Should you choose reflecting or refracting telescopes?
When deciding on which type of telescopes is best for your specific requirements, you will want to take into account target objects you intend to explore and your level of expertise.
The refractor is an optical system that makes use of a series of glass lenses, to refract or bend the light from a distant object, so that it can be focused to a point and then magnified by an eyepiece,it is often referred to as a Galilean refractor
This is the kind of instrument that the lay person normally thinks of when conjuring up a mental picture of a telescope.
At the end of the tube farthest away from the observer there is an objective lens that collects light from the object under obsevravtion to form an image at the other end which is viewed by means of an eyepiece.
The objective lens cannot be made of a single piece of glass since such anaelelement is not capable of brining light of differing wavelenghts to a common focus, introducing a prismatic effect that causes bright objects to be surrounded by false rainbow colors.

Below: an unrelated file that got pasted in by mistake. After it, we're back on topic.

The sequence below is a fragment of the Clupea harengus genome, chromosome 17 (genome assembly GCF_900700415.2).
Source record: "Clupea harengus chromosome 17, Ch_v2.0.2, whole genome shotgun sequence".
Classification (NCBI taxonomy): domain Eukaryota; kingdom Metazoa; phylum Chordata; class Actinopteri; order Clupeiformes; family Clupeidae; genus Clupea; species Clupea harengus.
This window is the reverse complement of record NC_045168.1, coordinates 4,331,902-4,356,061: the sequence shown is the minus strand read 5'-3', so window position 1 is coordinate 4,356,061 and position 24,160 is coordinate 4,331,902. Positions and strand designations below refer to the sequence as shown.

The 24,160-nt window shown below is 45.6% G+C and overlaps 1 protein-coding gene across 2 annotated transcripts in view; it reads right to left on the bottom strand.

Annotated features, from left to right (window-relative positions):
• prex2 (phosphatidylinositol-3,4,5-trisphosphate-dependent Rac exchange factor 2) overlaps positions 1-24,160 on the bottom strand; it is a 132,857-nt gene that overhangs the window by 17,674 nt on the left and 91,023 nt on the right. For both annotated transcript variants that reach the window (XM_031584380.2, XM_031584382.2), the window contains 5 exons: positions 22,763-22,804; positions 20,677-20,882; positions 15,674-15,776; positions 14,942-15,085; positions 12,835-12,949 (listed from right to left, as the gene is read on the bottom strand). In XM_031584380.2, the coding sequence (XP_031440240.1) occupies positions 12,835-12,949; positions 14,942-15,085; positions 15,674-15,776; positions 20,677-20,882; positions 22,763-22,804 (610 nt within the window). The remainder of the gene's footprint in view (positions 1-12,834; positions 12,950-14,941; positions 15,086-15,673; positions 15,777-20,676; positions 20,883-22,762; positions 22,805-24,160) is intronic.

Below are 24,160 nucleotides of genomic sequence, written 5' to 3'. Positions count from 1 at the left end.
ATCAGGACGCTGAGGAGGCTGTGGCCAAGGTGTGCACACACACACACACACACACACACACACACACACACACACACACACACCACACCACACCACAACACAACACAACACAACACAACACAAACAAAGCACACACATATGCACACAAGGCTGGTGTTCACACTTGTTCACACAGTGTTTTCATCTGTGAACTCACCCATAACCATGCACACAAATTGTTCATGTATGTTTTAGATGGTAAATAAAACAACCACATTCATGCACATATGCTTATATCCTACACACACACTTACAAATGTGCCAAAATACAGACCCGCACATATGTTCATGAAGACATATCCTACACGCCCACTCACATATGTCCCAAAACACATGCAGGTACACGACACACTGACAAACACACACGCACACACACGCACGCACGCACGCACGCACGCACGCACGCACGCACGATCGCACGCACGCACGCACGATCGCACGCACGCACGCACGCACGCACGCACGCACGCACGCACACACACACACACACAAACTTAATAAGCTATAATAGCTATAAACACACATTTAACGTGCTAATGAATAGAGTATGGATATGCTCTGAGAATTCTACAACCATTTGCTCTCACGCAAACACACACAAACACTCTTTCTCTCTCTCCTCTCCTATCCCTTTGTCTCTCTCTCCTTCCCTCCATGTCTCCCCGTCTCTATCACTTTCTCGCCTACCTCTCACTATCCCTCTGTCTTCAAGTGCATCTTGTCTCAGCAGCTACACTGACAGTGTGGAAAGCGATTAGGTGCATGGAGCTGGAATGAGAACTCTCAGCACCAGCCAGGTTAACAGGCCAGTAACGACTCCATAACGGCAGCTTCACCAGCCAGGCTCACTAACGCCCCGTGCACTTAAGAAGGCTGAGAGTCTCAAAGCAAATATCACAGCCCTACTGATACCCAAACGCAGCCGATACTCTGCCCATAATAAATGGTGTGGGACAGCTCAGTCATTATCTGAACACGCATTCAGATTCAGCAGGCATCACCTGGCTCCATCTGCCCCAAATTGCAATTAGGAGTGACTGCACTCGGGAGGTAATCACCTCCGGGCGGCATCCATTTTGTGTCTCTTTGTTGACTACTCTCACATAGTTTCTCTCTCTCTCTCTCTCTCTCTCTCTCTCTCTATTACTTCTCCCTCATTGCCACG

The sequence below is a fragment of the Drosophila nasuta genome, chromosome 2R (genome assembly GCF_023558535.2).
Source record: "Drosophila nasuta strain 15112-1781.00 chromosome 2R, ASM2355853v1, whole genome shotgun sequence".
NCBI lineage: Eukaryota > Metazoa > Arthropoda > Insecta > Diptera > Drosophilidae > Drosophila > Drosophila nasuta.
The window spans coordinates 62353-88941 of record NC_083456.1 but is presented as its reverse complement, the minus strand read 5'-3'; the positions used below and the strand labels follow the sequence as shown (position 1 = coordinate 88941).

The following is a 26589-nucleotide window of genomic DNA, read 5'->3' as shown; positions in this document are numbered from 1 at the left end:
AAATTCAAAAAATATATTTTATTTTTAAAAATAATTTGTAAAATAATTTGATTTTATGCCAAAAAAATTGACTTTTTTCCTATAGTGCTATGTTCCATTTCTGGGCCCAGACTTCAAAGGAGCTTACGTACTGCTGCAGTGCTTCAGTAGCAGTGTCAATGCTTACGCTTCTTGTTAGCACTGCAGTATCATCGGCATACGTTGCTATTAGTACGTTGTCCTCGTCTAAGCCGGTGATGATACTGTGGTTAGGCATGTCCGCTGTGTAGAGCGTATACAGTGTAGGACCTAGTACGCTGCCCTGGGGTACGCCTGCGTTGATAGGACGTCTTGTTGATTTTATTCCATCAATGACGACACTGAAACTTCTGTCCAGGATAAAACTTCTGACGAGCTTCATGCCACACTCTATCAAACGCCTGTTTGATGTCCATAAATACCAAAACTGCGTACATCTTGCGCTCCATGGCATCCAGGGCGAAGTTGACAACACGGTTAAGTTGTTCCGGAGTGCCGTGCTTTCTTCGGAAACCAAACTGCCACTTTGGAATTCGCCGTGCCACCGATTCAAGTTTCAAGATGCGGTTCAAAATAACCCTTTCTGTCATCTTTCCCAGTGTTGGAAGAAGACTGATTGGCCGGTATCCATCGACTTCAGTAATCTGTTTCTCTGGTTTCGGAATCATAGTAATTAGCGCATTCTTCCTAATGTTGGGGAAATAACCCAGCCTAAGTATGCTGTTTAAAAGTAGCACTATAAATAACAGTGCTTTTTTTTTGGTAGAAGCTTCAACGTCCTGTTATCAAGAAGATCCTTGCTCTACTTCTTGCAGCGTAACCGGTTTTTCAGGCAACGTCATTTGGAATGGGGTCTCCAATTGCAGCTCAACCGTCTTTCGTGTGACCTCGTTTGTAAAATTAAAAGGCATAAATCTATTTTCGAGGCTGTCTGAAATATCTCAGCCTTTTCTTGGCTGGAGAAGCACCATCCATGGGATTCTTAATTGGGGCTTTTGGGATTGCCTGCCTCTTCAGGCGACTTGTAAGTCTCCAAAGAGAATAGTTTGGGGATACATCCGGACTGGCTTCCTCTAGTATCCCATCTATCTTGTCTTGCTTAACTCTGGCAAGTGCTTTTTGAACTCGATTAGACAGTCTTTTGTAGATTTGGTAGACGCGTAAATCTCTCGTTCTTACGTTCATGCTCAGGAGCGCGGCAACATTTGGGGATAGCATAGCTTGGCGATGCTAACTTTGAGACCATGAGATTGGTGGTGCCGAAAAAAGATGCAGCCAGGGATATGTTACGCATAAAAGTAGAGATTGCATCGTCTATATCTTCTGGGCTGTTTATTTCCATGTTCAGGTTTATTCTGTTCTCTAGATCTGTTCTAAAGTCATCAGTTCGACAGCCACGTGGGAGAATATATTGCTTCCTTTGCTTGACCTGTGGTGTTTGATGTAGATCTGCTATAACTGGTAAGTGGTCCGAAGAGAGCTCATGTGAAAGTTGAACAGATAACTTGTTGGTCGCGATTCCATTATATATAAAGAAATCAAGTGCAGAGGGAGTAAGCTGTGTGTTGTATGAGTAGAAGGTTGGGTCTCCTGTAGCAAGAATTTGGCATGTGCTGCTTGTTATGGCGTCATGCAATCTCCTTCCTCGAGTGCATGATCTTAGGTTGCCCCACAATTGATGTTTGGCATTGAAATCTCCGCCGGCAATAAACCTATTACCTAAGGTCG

For observing the majority of night sky objects, you will want a telescope with as much aperture as is practical.
Keep in mind that as the size of the objective lens or mirror gets larger, so does the size of the telescope.
So make sure you pick a telescope that's not too heavy to handle or too complex for you to setup, particularly if portability is a necessity.
Refractors are not affected so greatly by atmospheric instabilities, which makes them ideally suited for observing the moon and planets.
Refracting telescopes are ideal for first-time and novice astronomers, small refractors are lightweight, portable and need almost no maintenance.
Still not sure if a refractor is the right choice?
Read more about reflector telescopes here....
Meade Refractor Telescope
For crisp wide field observing and imaging, nothing can beat a true triple-element apochromatic refractor
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